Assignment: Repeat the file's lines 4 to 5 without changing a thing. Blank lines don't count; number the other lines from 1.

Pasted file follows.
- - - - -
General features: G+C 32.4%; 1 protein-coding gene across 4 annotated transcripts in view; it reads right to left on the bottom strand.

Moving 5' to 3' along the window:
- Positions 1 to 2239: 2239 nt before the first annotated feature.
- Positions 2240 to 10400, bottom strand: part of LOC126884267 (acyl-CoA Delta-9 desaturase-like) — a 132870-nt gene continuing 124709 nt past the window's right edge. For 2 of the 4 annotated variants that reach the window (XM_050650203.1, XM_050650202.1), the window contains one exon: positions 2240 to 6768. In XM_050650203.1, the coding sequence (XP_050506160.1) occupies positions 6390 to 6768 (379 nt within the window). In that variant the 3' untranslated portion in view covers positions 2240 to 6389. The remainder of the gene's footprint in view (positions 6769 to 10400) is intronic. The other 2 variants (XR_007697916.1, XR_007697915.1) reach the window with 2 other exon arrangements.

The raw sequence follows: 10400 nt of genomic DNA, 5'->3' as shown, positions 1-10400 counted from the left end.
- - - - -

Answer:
- Positions 2240 to 10400, bottom strand: part of LOC126884267 (acyl-CoA Delta-9 desaturase-like) — a 132870-nt gene continuing 124709 nt past the window's right edge. For 2 of the 4 annotated variants that reach the window (XM_050650203.1, XM_050650202.1), the window contains one exon: positions 2240 to 6768. In XM_050650203.1, the coding sequence (XP_050506160.1) occupies positions 6390 to 6768 (379 nt within the window). In that variant the 3' untranslated portion in view covers positions 2240 to 6389. The remainder of the gene's footprint in view (positions 6769 to 10400) is intronic. The other 2 variants (XR_007697916.1, XR_007697915.1) reach the window with 2 other exon arrangements.

The raw sequence follows: 10400 nt of genomic DNA, 5'->3' as shown, positions 1-10400 counted from the left end.